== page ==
By Trevor Busch
The merits of Taber’s controversial Community Standards Bylaw would face criticism during a recent Low German Mennonite Conference, drawing the ire of Sgt. Howard Kehler of the Taber Police Service who publicly defended the bylaw.
Kehler’s comments would come following a presentation on LGM History in Southern Alberta by Belinda Crowson on Nov. 20, in which the historian and Lethbridge city councilor talked about early attitudes towards the region’s LGM population and a traditional fear or suspicion among immigrants about law enforcement.
“If you’re from a place where there is a drug crisis and crime, and you can’t trust that police aren’t involved, one of the things that you may well imagine is you’re going to have a fear of government and police,” said Crowson during the conference at the Heritage Inn. “That was one of the things that was brought into Canada, and has certainly been an issue that we’re seeing in some of the communities is the relationships between the police and the Kanadier community. I haven’t found great details, but I do know that the police actually were also holding conferences in the early 2000s to try to figure out how to better work with the Kanadier Mennonite community.”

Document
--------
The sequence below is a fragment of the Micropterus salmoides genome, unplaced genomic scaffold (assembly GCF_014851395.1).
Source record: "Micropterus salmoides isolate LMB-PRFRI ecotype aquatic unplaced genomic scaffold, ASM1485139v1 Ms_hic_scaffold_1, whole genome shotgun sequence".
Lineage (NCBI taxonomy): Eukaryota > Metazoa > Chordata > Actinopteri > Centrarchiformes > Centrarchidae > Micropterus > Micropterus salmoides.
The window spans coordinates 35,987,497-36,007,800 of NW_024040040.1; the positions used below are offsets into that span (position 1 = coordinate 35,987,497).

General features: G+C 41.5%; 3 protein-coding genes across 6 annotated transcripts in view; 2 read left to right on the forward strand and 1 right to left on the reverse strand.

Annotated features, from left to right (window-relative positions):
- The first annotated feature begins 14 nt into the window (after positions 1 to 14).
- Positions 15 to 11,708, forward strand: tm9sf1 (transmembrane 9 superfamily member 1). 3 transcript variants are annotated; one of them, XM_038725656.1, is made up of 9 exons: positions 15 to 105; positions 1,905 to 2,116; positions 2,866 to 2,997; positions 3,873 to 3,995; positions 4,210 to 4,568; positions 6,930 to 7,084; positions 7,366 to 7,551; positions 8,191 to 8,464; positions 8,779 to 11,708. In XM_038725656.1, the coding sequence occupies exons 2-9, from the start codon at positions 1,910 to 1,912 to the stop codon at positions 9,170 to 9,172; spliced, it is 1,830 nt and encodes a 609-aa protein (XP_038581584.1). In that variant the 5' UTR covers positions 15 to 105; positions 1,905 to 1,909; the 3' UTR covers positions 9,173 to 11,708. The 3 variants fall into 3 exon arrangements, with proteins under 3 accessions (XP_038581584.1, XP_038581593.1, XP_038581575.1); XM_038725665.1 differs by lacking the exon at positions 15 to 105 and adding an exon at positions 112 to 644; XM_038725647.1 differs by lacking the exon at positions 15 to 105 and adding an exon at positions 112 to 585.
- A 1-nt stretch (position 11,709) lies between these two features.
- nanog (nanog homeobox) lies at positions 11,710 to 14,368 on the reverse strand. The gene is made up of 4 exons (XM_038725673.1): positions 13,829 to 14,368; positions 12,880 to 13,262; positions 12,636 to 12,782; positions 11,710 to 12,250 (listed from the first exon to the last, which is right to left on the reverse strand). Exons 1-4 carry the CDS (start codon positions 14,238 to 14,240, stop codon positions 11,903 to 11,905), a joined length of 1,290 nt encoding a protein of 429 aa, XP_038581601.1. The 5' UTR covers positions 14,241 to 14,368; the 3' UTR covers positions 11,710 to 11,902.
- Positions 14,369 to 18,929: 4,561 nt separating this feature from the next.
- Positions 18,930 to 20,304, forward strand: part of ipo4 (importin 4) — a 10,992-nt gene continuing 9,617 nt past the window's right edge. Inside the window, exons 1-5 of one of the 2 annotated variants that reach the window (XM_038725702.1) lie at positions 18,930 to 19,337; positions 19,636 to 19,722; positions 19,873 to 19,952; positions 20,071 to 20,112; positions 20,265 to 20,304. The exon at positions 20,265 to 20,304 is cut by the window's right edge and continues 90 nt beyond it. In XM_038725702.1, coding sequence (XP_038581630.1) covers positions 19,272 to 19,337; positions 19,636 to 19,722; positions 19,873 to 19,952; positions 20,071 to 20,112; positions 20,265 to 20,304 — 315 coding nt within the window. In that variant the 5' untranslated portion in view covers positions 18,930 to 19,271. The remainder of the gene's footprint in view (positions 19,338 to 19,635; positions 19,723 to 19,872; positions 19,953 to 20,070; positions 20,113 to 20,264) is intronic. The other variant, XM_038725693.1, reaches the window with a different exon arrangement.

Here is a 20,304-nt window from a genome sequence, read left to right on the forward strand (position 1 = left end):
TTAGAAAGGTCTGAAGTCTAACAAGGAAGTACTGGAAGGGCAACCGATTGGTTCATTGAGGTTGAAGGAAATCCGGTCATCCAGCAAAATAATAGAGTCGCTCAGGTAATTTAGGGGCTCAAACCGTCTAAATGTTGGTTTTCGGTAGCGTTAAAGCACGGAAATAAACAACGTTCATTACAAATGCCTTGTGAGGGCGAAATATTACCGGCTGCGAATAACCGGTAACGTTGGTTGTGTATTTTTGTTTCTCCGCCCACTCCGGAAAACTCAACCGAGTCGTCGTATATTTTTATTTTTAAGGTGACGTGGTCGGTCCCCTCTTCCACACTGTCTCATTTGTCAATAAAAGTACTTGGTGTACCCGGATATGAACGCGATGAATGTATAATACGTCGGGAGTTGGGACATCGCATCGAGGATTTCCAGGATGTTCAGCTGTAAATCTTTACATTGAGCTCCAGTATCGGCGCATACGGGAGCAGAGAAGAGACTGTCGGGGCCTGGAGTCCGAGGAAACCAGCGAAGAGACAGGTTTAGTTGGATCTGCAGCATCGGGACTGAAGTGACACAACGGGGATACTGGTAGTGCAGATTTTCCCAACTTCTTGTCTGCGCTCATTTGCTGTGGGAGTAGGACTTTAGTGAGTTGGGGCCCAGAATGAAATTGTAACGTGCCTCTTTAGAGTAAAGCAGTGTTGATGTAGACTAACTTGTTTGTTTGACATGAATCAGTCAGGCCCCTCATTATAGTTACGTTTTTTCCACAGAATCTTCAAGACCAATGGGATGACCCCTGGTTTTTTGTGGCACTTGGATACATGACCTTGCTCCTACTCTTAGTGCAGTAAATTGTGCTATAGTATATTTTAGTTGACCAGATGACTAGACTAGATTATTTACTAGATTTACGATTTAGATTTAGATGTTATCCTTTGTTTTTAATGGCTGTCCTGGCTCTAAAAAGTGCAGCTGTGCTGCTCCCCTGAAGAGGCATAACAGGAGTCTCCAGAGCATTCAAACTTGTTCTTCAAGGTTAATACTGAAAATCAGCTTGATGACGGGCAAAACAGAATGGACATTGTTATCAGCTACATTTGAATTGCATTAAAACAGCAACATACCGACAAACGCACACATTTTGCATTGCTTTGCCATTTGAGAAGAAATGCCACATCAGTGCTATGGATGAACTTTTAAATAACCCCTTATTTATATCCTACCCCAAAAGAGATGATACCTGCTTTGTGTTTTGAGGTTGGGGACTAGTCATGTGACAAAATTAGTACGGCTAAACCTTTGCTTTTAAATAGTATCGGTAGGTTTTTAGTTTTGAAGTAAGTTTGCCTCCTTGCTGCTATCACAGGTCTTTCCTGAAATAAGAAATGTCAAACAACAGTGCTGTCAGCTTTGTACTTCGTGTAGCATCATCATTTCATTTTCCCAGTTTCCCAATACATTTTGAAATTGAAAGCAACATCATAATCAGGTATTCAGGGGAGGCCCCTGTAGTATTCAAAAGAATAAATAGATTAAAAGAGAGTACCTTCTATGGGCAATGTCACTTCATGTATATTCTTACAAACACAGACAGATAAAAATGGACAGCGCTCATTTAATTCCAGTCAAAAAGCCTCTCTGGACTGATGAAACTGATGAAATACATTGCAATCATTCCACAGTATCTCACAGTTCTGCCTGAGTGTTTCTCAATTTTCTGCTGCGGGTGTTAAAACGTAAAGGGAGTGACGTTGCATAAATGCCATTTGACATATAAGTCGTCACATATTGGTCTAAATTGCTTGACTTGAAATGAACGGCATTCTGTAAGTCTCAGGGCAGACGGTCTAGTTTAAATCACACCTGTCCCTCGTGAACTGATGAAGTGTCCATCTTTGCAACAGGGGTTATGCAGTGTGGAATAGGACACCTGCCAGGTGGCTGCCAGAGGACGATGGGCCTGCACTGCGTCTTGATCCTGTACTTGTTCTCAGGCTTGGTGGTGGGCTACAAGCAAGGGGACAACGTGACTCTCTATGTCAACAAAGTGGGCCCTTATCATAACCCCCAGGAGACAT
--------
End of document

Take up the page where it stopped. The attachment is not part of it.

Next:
The town’s Community Standards Bylaw — which set fines for spitting, swearing, and yelling while allowing for public gatherings of more than three people to be broken up by police — went viral in March 2015 and would garner provincial, national and international headlines. Widespread criticism of the bylaw’s inclusions would come from the media and legal profession, as well as ordinary Canadians from coast to coast.
Article 2(c) of Canada’s Charter of Rights and Freedoms guarantees freedom of peaceful assembly as a fundamental right under the Constitution. One of the key criticisms leveled against the public gatherings portion of the bylaw in 2015 had argued that it was discriminatory and prejudicially targeting large public gatherings of LGM youth in locations like the Wal-Mart parking lot or adjacent to the Taber Community Centre, among other areas.